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WORLD CUP ’94 / DAILY REPORT : Rothenberg: Ticket Problems Minimal

World Cup Chairman Alan Rothenberg said Saturday that the problems with first- and second-round tickets mailed this week were minimal.

“We mailed out almost 200,000 accounts--nearly 3 million tickets,” he said. “The number of problems they’ve encountered are well within the limits of what we expected. It’s probably one-half of 1%.”

The Times reported Saturday that there were major problems with tickets, including instances of fans receiving tickets for different cities and seats than they had requested. Additionally, World Cup telephone lines were reportedly clogged with complaints and questions.

Asked to describe the magnitude of the calls to World Cup offices, Rothenberg said his organization had no idea what to expect, so he didn’t know whether the numbers were high or low.

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Rothenberg said the majority of the calls have been from fans saying their friends had received tickets and they hadn’t.

As the tickets went out last week, the complaints increased. Some irate fans went to U.S. Soccer Federation offices in Chicago to seek redress.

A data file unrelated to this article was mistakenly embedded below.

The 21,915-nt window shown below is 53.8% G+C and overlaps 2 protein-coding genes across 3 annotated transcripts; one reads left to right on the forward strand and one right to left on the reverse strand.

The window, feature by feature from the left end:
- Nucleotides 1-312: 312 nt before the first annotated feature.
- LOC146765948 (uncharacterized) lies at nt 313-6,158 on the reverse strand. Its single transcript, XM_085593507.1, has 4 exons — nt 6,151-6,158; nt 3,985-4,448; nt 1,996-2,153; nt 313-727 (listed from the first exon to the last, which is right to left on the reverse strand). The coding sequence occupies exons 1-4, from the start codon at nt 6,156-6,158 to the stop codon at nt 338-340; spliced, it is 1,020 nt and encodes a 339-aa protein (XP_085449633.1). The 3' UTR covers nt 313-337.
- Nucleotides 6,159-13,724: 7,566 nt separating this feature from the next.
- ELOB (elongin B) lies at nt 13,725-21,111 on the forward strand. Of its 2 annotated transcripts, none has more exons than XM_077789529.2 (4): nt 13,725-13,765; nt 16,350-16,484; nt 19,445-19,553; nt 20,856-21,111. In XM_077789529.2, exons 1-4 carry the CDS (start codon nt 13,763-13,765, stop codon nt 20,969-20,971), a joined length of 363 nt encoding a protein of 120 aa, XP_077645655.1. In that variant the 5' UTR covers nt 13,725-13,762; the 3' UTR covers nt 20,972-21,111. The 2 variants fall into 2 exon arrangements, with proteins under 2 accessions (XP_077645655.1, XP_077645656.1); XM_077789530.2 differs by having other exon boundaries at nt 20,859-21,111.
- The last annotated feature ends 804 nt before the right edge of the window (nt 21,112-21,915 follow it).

Officials with the 1996 Atlanta Olympics were among those who reported ticket problems.

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Despite announcing Friday that Saturday’s United States-Mexico game was a sellout at 80,000, officials said after the game that it had, indeed, been a sellout, but at 91,000. In fact, the house was so packed that officials advertised the sellout on freeway signs in an attempt to discourage anybody without a ticket from going near the Rose Bowl.

Venue Chief David Simmons said more tickets were sold because fewer seats were eliminated than had been originally estimated by blocking off a press seating area on the West side and blocking off some of the lower-level end-zone seats. Additionally, Rothenberg said about 6,000 tickets had been held back with the knowledge that, even though a sellout had been announced, there would be people coming into Arroyo Seco on game day. According to Simmons, about 500 were in line for tickets by 9 a.m.

Simmons was pleased with how the day went, a prelude to the eight games to be played in Pasadena during the monthlong tournament that starts June 17.

“This was absolutely incredible,” he said. “I don’t want to hurt anybody’s feelings, but I thought this was the smoothest-run event ever here.”

Presumably, he was not including the operation of the postgame mixed zone, designed to provide media access to players and coaches. The winning U.S. team cooperated well in hot, steamy, confined areas. The losing Mexican team left through a back door without telling anybody.


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